Mississippi Get an Online Gambling Bill for the 3rd Time in 4 Years

Mississippi Get an Online Gambling Bill for the 3rd Time in 4 Years

For the third time in four years, Rep. Bobby Moak has submitted an online gambling bill to the lords and masters in the Mississippi Legislature.

If online poker has any chance of emerging from the draconian deathlike grip of the Undemocratic States of America, then we have to hope that men like Democratic Representative Bobby Moak would never give up in what they believe is just and fair.

In 2012, Moak introduced The Mississippi Lawful Internet Gaming Act – it didn’t make it past the House Ways and Means Committee. In 2013, he tried again – same response. Now it’s a case of third time lucky.

Mississippi Get an Online Gambling Bill for the 3rd Time in 4 YearsHouse Bill No. 306: The Mississippi Lawful Internet Gaming Act is a 74-page document, not too dissimilar from the pieces of paper that were cast into the recycling tray back in 2012 & 2013. The new piece of draft legislation is being pushed through ahead of results from a comprehensive study of internet gambling governed by the Executive Director of the Mississippi Gaming Commission, Allen Godfrey.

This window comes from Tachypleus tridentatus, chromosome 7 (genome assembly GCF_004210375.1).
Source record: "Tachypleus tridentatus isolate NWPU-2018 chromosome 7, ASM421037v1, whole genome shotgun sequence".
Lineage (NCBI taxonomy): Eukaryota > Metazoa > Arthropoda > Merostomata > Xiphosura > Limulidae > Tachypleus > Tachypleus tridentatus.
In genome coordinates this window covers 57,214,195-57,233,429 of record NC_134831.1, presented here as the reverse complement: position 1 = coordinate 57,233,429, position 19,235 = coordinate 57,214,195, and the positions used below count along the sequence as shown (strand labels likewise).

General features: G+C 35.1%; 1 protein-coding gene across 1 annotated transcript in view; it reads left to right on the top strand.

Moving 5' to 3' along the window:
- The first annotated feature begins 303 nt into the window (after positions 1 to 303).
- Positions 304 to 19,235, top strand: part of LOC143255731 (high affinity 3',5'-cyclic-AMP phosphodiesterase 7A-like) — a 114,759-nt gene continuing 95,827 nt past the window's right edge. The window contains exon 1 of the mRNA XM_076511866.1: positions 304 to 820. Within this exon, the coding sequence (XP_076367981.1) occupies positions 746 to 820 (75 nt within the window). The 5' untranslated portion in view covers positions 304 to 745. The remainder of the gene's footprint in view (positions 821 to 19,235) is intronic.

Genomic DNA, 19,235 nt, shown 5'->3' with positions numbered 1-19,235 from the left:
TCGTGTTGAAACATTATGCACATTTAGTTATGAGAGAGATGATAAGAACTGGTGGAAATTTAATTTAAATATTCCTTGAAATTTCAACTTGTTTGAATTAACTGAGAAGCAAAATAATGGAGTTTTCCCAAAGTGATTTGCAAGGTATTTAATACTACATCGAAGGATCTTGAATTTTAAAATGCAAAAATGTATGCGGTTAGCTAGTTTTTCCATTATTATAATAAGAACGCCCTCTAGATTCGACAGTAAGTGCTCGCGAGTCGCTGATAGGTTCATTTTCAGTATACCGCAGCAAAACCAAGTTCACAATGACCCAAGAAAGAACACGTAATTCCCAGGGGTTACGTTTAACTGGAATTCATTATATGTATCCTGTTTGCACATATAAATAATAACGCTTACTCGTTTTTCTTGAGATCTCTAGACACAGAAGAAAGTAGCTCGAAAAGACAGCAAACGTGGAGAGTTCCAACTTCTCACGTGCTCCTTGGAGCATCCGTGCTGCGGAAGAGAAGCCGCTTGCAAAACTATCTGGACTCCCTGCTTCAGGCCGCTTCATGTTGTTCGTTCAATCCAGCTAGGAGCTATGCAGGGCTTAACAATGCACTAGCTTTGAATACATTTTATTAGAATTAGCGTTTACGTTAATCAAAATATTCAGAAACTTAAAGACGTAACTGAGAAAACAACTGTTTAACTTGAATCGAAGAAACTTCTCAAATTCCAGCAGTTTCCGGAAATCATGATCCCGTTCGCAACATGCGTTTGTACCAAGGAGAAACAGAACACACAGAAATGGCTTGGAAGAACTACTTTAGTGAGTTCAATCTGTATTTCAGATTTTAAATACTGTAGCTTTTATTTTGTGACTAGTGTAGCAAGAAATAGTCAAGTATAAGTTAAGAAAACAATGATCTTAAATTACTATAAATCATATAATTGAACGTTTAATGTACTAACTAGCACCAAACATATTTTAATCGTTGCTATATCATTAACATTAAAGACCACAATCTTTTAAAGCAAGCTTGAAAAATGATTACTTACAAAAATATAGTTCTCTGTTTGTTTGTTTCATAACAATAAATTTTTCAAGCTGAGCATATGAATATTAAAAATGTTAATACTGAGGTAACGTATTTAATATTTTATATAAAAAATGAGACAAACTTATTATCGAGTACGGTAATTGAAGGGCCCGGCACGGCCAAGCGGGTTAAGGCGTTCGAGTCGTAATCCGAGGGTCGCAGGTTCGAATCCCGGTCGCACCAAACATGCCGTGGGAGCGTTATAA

The bill leads with the assertion that millions of people are engaged in online gambling through illegal offshore operators. It promise to bring some law and order into what it believes to be an industry that lacks oversight, regulation and enforcement.

The need to protect the young, stop sending taxes and revenue overseas, the creation of jobs, and the improvements it could make to statewide economic conditions, are cited as reasons for following the lead of Delaware, Nevada, and New Jersey.

The act is wise in the insertion that the Magnolia state could enter into agreements with other entities to share liquidity with games such as online poker. This agreement could stretch to other states, tribes and even other countries. A recent bill was also presented to the overlords in Washington State, but it was devoid of ink that would allow them to do business with other countries – New Jersey have already been in discussion with the UK for example.

The bill also includes some heavy penalties to people not willing to play ball with the state. The proposed legislation includes wording that would lead to individuals connected with the operation of illegal off shore internet gambling sites facing 10-years in prison, and fines rising to $100,000. Players caught using these sites could also face prison time (up to 90 days), cash punishments up to $10,000, and promises to confiscate any winnings like your schoolteachers used to rob your Hubba Bubba.